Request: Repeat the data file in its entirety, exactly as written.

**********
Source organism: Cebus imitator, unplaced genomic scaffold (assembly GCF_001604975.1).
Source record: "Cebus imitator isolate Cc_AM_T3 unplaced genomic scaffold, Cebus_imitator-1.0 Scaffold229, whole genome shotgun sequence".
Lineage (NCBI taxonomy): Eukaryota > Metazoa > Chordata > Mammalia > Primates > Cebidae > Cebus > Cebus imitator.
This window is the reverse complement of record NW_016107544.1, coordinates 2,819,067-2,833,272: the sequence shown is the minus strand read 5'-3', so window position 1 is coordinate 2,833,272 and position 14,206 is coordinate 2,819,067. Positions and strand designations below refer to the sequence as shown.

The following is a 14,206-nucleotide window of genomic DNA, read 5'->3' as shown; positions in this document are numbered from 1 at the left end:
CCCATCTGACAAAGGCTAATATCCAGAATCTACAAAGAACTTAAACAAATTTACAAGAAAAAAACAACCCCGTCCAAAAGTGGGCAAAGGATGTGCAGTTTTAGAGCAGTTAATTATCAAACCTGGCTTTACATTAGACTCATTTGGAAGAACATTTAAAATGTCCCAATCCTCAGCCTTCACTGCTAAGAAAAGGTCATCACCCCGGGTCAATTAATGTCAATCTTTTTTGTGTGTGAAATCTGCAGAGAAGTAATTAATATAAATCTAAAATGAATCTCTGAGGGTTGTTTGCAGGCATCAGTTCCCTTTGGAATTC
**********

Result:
Source organism: Cebus imitator, unplaced genomic scaffold (assembly GCF_001604975.1).
Source record: "Cebus imitator isolate Cc_AM_T3 unplaced genomic scaffold, Cebus_imitator-1.0 Scaffold229, whole genome shotgun sequence".
Lineage (NCBI taxonomy): Eukaryota > Metazoa > Chordata > Mammalia > Primates > Cebidae > Cebus > Cebus imitator.
This window is the reverse complement of record NW_016107544.1, coordinates 2,819,067-2,833,272: the sequence shown is the minus strand read 5'-3', so window position 1 is coordinate 2,833,272 and position 14,206 is coordinate 2,819,067. Positions and strand designations below refer to the sequence as shown.

The following is a 14,206-nucleotide window of genomic DNA, read 5'->3' as shown; positions in this document are numbered from 1 at the left end:
CCCATCTGACAAAGGCTAATATCCAGAATCTACAAAGAACTTAAACAAATTTACAAGAAAAAAACAACCCCGTCCAAAAGTGGGCAAAGGATGTGCAGTTTTAGAGCAGTTAATTATCAAACCTGGCTTTACATTAGACTCATTTGGAAGAACATTTAAAATGTCCCAATCCTCAGCCTTCACTGCTAAGAAAAGGTCATCACCCCGGGTCAATTAATGTCAATCTTTTTTGTGTGTGAAATCTGCAGAGAAGTAATTAATATAAATCTAAAATGAATCTCTGAGGGTTGTTTGCAGGCATCAGTTCCCTTTGGAATTC